The nature of graduate training, the tenure process, academic awards, and scholarly publishing all ensure that "real" historians will continue to be defined primarily as academics working in four-year universities. Despite the AHA's efforts to promote public history and other "nonacademic" careers, as long as history scholarship is defined as the monograph and graduate schools continue to focus on specialized research rather than teaching or public history, historians outside universities (including public historians) will continue to be second-class citizens within the profession. Short of redefining the entire structure of academia, university historians and graduate students should at least begin to consider the many possibilities that community colleges offer for rewarding and socially constructive careers.4
—David Arnold teaches history at Columbia Basin College in Pasco, Washington.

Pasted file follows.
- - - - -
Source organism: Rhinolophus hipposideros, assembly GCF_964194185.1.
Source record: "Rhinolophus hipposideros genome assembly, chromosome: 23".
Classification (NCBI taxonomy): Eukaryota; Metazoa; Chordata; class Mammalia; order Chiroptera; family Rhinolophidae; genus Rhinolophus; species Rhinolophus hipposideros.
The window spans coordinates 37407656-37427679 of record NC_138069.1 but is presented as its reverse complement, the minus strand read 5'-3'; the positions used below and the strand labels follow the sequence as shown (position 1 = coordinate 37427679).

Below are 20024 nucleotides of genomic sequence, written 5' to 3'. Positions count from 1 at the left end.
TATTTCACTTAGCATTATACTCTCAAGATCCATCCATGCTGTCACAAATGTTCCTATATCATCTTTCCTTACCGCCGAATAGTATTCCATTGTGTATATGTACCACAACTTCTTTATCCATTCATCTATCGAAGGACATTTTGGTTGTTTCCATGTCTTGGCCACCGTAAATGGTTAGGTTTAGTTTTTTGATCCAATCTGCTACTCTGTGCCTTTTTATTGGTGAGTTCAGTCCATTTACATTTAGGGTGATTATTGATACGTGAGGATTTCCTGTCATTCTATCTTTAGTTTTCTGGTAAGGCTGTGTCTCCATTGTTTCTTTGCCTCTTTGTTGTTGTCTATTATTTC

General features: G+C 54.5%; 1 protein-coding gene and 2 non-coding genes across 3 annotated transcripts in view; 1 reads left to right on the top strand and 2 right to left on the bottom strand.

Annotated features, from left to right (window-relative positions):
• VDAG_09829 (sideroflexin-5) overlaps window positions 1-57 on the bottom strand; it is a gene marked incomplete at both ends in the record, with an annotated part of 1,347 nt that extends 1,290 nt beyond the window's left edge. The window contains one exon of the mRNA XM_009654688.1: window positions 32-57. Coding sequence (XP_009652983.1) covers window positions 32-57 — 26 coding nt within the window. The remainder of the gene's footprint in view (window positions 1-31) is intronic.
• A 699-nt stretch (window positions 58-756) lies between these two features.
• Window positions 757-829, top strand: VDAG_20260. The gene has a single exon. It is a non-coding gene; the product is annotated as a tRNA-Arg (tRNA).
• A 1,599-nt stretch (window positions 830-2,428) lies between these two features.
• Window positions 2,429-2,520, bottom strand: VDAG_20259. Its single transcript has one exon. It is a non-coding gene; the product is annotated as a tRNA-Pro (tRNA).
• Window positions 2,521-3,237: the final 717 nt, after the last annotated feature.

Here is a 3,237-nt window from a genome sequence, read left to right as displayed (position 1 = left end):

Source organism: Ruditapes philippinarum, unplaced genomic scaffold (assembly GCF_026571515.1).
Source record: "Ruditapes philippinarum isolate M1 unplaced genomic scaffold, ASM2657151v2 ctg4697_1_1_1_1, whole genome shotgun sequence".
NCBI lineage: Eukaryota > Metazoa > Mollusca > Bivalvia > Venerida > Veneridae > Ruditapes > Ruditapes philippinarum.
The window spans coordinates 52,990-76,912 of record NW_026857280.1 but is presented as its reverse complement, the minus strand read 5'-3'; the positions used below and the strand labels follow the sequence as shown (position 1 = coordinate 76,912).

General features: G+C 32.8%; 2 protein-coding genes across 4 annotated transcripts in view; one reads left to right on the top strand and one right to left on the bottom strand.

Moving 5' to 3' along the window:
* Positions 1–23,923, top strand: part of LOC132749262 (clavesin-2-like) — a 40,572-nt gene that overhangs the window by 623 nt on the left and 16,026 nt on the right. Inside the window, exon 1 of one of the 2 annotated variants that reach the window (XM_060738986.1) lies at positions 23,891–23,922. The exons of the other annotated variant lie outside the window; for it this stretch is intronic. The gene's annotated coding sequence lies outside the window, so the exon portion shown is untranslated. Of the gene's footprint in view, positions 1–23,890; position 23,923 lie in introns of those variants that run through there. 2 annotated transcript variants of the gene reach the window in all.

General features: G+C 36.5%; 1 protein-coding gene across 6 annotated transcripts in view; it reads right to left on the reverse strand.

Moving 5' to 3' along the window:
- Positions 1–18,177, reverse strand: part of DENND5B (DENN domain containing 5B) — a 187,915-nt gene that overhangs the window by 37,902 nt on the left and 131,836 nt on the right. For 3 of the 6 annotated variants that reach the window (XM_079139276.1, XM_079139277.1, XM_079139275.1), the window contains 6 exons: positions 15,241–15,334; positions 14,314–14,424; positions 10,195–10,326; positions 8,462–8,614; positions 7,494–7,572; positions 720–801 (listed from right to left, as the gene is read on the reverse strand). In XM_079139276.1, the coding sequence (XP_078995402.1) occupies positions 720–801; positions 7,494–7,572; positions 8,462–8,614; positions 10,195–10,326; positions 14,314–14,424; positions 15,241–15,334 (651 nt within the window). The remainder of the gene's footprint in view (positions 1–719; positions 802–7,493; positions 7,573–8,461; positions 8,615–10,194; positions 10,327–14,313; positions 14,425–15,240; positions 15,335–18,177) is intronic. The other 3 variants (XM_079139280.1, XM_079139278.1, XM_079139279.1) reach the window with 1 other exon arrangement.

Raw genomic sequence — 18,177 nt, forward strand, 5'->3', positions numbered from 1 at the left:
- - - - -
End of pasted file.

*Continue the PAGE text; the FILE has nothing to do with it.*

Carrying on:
1. Robert B. Townsend, "Job Market Report 2004," Perspectives 43:1 (January 2005), 15–16.
2. See, for instance, James J. Sheehan, "The AHA and Its Publics—Part II," Perspectives 43:3 (March 2005), 5–7.
3. I even realized that I could actually create something without footnotes if I wanted! Maybe a novel? A cookbook? A song? A book of poems? A painting? The opportunities for creative expression were boundless, and not only would I not be punished for such activities (when I really should working on my next academic manuscript!), I would be rewarded, as "professional development" at most community colleges is broadly defined to include all kinds of personal enrichment activities.